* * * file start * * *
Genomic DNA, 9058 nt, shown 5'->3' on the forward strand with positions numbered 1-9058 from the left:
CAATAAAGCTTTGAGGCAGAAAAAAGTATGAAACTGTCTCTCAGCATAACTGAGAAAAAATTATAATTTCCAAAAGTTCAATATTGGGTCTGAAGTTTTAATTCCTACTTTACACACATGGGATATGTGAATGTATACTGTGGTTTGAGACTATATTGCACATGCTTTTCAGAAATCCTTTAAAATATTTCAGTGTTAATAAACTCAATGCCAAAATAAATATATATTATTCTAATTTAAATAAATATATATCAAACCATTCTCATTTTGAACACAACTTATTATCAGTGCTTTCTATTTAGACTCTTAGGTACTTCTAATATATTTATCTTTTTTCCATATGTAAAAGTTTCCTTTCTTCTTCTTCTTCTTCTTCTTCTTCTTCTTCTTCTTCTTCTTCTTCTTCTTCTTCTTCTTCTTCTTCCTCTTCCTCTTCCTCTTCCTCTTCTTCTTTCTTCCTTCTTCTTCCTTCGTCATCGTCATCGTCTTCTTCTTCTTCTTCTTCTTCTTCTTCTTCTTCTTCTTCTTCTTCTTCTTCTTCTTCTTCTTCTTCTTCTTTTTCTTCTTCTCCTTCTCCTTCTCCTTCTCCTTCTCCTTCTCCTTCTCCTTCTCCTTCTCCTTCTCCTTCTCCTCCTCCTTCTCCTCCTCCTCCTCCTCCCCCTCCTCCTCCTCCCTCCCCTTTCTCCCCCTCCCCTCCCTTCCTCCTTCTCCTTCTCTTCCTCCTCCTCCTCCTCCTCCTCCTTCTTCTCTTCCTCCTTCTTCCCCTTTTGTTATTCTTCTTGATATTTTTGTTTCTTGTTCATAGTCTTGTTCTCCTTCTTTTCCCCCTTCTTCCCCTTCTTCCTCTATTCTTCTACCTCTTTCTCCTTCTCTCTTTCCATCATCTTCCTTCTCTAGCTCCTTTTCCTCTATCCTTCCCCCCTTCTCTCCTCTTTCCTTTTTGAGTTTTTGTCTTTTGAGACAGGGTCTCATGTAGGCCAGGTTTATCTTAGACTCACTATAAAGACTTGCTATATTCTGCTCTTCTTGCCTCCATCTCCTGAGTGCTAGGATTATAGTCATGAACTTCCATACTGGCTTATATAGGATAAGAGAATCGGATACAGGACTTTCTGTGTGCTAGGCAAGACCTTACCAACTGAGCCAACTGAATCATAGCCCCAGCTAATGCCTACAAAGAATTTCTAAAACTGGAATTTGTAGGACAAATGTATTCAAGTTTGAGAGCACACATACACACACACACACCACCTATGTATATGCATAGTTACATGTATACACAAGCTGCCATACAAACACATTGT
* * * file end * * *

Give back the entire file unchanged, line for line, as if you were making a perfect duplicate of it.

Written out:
Genomic DNA, 9058 nt, shown 5'->3' on the forward strand with positions numbered 1-9058 from the left:
CAATAAAGCTTTGAGGCAGAAAAAAGTATGAAACTGTCTCTCAGCATAACTGAGAAAAAATTATAATTTCCAAAAGTTCAATATTGGGTCTGAAGTTTTAATTCCTACTTTACACACATGGGATATGTGAATGTATACTGTGGTTTGAGACTATATTGCACATGCTTTTCAGAAATCCTTTAAAATATTTCAGTGTTAATAAACTCAATGCCAAAATAAATATATATTATTCTAATTTAAATAAATATATATCAAACCATTCTCATTTTGAACACAACTTATTATCAGTGCTTTCTATTTAGACTCTTAGGTACTTCTAATATATTTATCTTTTTTCCATATGTAAAAGTTTCCTTTCTTCTTCTTCTTCTTCTTCTTCTTCTTCTTCTTCTTCTTCTTCTTCTTCTTCTTCTTCTTCTTCTTCCTCTTCCTCTTCCTCTTCCTCTTCTTCTTTCTTCCTTCTTCTTCCTTCGTCATCGTCATCGTCTTCTTCTTCTTCTTCTTCTTCTTCTTCTTCTTCTTCTTCTTCTTCTTCTTCTTCTTCTTCTTCTTCTTCTTTTTCTTCTTCTCCTTCTCCTTCTCCTTCTCCTTCTCCTTCTCCTTCTCCTTCTCCTTCTCCTTCTCCTTCTCCTCCTCCTTCTCCTCCTCCTCCTCCTCCCCCTCCTCCTCCTCCCTCCCCTTTCTCCCCCTCCCCTCCCTTCCTCCTTCTCCTTCTCTTCCTCCTCCTCCTCCTCCTCCTCCTTCTTCTCTTCCTCCTTCTTCCCCTTTTGTTATTCTTCTTGATATTTTTGTTTCTTGTTCATAGTCTTGTTCTCCTTCTTTTCCCCCTTCTTCCCCTTCTTCCTCTATTCTTCTACCTCTTTCTCCTTCTCTCTTTCCATCATCTTCCTTCTCTAGCTCCTTTTCCTCTATCCTTCCCCCCTTCTCTCCTCTTTCCTTTTTGAGTTTTTGTCTTTTGAGACAGGGTCTCATGTAGGCCAGGTTTATCTTAGACTCACTATAAAGACTTGCTATATTCTGCTCTTCTTGCCTCCATCTCCTGAGTGCTAGGATTATAGTCATGAACTTCCATACTGGCTTATATAGGATAAGAGAATCGGATACAGGACTTTCTGTGTGCTAGGCAAGACCTTACCAACTGAGCCAACTGAATCATAGCCCCAGCTAATGCCTACAAAGAATTTCTAAAACTGGAATTTGTAGGACAAATGTATTCAAGTTTGAGAGCACACATACACACACACACACCACCTATGTATATGCATAGTTACATGTATACACAAGCTGCCATACAAACACATTGT